7. Who is the only coach to reach the national semifinals of the NCAA Tournament and NIT at least five times apiece? Hint: Of the coaches to win basketball championships at every major level (the NCAA, NIT and Summer Olympics), he is the only one to capture the "Triple Crown" in a span of less than 10 years.
8. Of the players to score more than 225 points in the playoffs and/or average in excess of 25 points per tournament game (minimum of six games), who is the only individual to score more than 22 points in every postseason contest? Hint: He is the only player from the group to have a single-digit differential between his highest-scoring game and his lowest-scoring game.
9. Who is the only one of the first 20 players to accumulate at least 235 points in NCAA playoff competition to fail to score at least 25 points in a tournament game? Hint: He is the only one of the more recent Most Outstanding Players to score fewer than 28 points in two Final Four games and his highest-scoring playoff performance couldn't avert a defeat in the only one of his four years he didn't participate in the Final Four.
10. Among the all-time leading scorers in NCAA Tournament history, who is the only player in this group to go scoreless in a playoff game? Hint: He scored less than 10 points in six consecutive tournament games before averaging 20 points per game in his last 11 playoff outings.
The Big Ten Conference boasts four teams among the Sweet 16 for the second straight year. But are these squads running on fumes when they reach the Final Four after getting beat up on all season in a rigorous league? Syracuse '03 (from the Big East) is the only national champion in the previous 15 years to emerge in a year when one of the power alliances supplied at least four representatives among the Sweet 16, comprising 37 schools from 1998 through 2012.
In 2009, the Big East became the only conference to have five playoff teams reach the regional semifinals in the same year. The ACC boasted four members advancing that far on eight occasions in a 12-year stretch from 1984 through 1995 but hasn't had that many entrants go to that level in the last 18 years. The ACC, upon adding Notre Dame, Pittsburgh and Syracuse as new members, is likely to end this streak in the not-too-distant future.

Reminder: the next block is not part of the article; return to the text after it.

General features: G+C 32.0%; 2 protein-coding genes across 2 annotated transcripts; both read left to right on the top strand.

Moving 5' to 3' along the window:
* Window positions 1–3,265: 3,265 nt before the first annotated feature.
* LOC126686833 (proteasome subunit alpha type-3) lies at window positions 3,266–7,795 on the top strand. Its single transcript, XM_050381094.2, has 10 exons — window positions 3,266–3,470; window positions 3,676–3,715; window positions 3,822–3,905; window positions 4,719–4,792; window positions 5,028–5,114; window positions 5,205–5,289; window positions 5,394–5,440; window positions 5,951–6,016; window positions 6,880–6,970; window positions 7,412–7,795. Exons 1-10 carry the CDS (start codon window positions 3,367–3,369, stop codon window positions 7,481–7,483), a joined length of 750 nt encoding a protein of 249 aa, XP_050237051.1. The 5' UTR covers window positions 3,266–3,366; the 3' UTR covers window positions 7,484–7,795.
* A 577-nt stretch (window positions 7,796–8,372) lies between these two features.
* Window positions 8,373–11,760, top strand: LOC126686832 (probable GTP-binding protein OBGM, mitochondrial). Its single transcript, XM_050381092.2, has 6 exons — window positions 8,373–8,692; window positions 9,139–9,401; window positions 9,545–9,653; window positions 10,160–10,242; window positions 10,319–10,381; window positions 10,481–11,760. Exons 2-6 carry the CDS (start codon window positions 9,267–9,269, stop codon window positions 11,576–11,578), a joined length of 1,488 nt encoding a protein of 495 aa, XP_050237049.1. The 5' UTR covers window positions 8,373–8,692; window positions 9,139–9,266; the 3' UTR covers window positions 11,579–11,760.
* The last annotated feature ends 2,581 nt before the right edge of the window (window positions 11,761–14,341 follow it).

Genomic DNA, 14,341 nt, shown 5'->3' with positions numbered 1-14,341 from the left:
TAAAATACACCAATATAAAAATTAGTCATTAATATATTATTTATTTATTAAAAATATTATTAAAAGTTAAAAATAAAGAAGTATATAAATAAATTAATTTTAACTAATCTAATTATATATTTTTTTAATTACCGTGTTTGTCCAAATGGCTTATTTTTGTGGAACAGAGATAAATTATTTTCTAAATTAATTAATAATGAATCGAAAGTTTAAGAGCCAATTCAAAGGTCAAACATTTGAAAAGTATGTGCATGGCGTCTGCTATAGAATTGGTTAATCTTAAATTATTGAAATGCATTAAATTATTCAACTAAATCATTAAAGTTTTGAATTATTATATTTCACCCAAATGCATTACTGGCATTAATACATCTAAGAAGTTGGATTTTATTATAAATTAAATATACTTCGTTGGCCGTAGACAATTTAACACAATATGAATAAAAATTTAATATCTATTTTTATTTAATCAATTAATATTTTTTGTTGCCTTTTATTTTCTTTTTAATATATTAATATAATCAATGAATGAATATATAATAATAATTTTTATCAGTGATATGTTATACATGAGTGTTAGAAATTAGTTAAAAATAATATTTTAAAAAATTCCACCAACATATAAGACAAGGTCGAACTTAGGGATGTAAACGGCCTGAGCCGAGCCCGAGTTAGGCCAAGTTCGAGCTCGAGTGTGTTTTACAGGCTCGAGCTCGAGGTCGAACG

The ACC in 1985 was the only league in this category not to have at least one of the quartet reach the Final Four until the Big East was foiled in 2006. Following is a look at the 24 times when thoroughbred leagues supplied at least four of the Sweet 16 since the NCAA Tournament field expanded to at least 48 teams in 1980:
|Year||Power League||Four or More Members Reaching Sweet 16|
|1980||Big Ten||Indiana, z-Iowa, Ohio State, z-Purdue|
|1984||ACC||Maryland, North Carolina, z-Virginia, Wake Forest|
|1985||ACC||Georgia Tech, Maryland, North Carolina, North Carolina State|
|1985||Big East||Boston College, y-Georgetown, z-St. John's, x-Villanova|
|1986||ACC||y-Duke, Georgia Tech, North Carolina, North Carolina State|
|1986||SEC||Alabama, Auburn, Kentucky, z-Louisiana State|
|1989||ACC||z-Duke, North Carolina, North Carolina State, Virginia|
|1989||Big Ten||z-Illinois, Indiana, x-Michigan, Minnesota|
|1990||ACC||Clemson, y-Duke, z-Georgia Tech, North Carolina|
|1992||ACC||x-Duke, Florida State, Georgia Tech, North Carolina|
|1993||ACC||Florida State, x-North Carolina, Virginia, Wake Forest|
|1995||ACC||Maryland, z-North Carolina, Virginia, Wake Forest|
|1996||SEC||Arkansas, Georgia, x-Kentucky, z-Mississippi State|
|1997||Pacific-10||x-Arizona, California, Stanford, UCLA|
|1998||Pacific-10||Arizona, z-Stanford, UCLA, Washington|
|1999||Big Ten||Iowa, z-Michigan State, z-Ohio State, Purdue|
|2001||Pacific-10||y-Arizona, Southern California, Stanford, UCLA|
|2002||Big 12||z-Kansas, Missouri, z-Oklahoma, Texas|
|2003||Big East||Connecticut, Notre Dame, Pittsburgh, x-Syracuse|
|2006||Big East||Connecticut, Georgetown, Villanova, West Virginia|
|2009||Big East||z-Connecticut, Louisville, Pittsburgh, Syracuse, z-Villanova|
|2012||Big East||Cincinnati, z-Louisville, Marquette, Syracuse|
|2012||Big Ten||Indiana, Michigan State, z-Ohio State, Wisconsin|
|2013||Big Ten||Indiana, y-Michigan, Michigan State, Ohio State|
x-Won NCAA championship
y-Finished national runner-up
z-Reached Final Four